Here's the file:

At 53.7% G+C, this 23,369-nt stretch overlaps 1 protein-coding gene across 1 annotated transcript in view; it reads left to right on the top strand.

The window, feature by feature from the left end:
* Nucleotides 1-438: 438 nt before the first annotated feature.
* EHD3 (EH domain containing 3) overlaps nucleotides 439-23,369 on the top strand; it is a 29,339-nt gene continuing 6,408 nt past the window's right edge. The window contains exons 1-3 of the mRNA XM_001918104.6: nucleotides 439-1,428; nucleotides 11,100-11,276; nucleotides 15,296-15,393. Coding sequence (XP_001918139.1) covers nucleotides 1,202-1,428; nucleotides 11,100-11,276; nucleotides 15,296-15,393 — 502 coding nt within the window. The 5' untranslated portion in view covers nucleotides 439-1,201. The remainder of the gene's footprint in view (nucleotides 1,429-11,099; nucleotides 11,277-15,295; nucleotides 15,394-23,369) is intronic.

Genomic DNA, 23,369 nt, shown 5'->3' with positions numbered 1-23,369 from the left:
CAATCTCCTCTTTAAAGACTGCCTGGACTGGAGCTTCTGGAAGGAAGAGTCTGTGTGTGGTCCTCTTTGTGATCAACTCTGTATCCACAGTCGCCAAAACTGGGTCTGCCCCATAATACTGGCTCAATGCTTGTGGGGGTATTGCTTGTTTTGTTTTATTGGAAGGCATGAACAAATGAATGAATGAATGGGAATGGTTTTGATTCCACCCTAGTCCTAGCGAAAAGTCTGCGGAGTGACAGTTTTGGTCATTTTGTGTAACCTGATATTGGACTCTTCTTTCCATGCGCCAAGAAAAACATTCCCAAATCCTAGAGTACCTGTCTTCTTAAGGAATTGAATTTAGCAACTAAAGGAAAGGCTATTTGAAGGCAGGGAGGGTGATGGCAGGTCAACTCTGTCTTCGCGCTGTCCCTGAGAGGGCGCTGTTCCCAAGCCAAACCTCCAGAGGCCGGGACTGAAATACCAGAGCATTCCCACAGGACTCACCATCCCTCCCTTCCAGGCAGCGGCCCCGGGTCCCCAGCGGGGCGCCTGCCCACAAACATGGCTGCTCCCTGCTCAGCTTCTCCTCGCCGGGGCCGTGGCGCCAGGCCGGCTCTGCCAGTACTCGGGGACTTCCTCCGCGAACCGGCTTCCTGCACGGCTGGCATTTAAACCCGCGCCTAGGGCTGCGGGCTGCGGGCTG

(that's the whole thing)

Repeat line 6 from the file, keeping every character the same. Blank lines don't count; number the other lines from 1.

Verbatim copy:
CAATCTCCTCTTTAAAGACTGCCTGGACTGGAGCTTCTGGAAGGAAGAGTCTGTGTGTGGTCCTCTTTGTGATCAACTCTGTATCCACAGTCGCCAAAACTGGGTCTGCCCCATAATACTGGCTCAATGCTTGTGGGGGTATTGCTTGTTTTGTTTTATTGGAAGGCATGAACAAATGAATGAATGAATGGGAATGGTTTTGATTCCACCCTAGTCCTAGCGAAAAGTCTGCGGAGTGACAGTTTTGGTCATTTTGTGTAACCTGATATTGGACTCTTCTTTCCATGCGCCAAGAAAAACATTCCCAAATCCTAGAGTACCTGTCTTCTTAAGGAATTGAATTTAGCAACTAAAGGAAAGGCTATTTGAAGGCAGGGAGGGTGATGGCAGGTCAACTCTGTCTTCGCGCTGTCCCTGAGAGGGCGCTGTTCCCAAGCCAAACCTCCAGAGGCCGGGACTGAAATACCAGAGCATTCCCACAGGACTCACCATCCCTCCCTTCCAGGCAGCGGCCCCGGGTCCCCAGCGGGGCGCCTGCCCACAAACATGGCTGCTCCCTGCTCAGCTTCTCCTCGCCGGGGCCGTGGCGCCAGGCCGGCTCTGCCAGTACTCGGGGACTTCCTCCGCGAACCGGCTTCCTGCACGGCTGGCATTTAAACCCGCGCCTAGGGCTGCGGGCTGCGGGCTG